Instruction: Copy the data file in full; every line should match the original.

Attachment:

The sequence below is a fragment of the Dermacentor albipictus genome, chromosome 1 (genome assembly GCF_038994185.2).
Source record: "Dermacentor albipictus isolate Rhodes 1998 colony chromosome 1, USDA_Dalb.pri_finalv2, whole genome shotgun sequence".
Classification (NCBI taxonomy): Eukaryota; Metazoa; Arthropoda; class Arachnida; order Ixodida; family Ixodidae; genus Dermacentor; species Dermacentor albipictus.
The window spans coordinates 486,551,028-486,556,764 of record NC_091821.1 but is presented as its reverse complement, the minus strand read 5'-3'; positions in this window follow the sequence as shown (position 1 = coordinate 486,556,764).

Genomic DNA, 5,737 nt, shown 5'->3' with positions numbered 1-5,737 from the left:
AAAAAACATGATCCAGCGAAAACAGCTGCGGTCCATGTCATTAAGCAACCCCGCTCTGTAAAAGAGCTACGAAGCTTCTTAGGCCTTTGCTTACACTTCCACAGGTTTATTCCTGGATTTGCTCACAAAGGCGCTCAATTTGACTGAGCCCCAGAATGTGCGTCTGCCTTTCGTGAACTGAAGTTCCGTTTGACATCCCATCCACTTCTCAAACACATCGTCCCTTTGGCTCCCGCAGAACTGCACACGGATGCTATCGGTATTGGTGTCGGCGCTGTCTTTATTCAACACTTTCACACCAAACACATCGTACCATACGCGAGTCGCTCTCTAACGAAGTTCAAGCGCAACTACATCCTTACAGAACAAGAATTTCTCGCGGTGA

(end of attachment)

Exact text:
The sequence below is a fragment of the Dermacentor albipictus genome, chromosome 1 (genome assembly GCF_038994185.2).
Source record: "Dermacentor albipictus isolate Rhodes 1998 colony chromosome 1, USDA_Dalb.pri_finalv2, whole genome shotgun sequence".
Classification (NCBI taxonomy): Eukaryota; Metazoa; Arthropoda; class Arachnida; order Ixodida; family Ixodidae; genus Dermacentor; species Dermacentor albipictus.
The window spans coordinates 486,551,028-486,556,764 of record NC_091821.1 but is presented as its reverse complement, the minus strand read 5'-3'; positions in this window follow the sequence as shown (position 1 = coordinate 486,556,764).

Genomic DNA, 5,737 nt, shown 5'->3' with positions numbered 1-5,737 from the left:
AAAAAACATGATCCAGCGAAAACAGCTGCGGTCCATGTCATTAAGCAACCCCGCTCTGTAAAAGAGCTACGAAGCTTCTTAGGCCTTTGCTTACACTTCCACAGGTTTATTCCTGGATTTGCTCACAAAGGCGCTCAATTTGACTGAGCCCCAGAATGTGCGTCTGCCTTTCGTGAACTGAAGTTCCGTTTGACATCCCATCCACTTCTCAAACACATCGTCCCTTTGGCTCCCGCAGAACTGCACACGGATGCTATCGGTATTGGTGTCGGCGCTGTCTTTATTCAACACTTTCACACCAAACACATCGTACCATACGCGAGTCGCTCTCTAACGAAGTTCAAGCGCAACTACATCCTTACAGAACAAGAATTTCTCGCGGTGA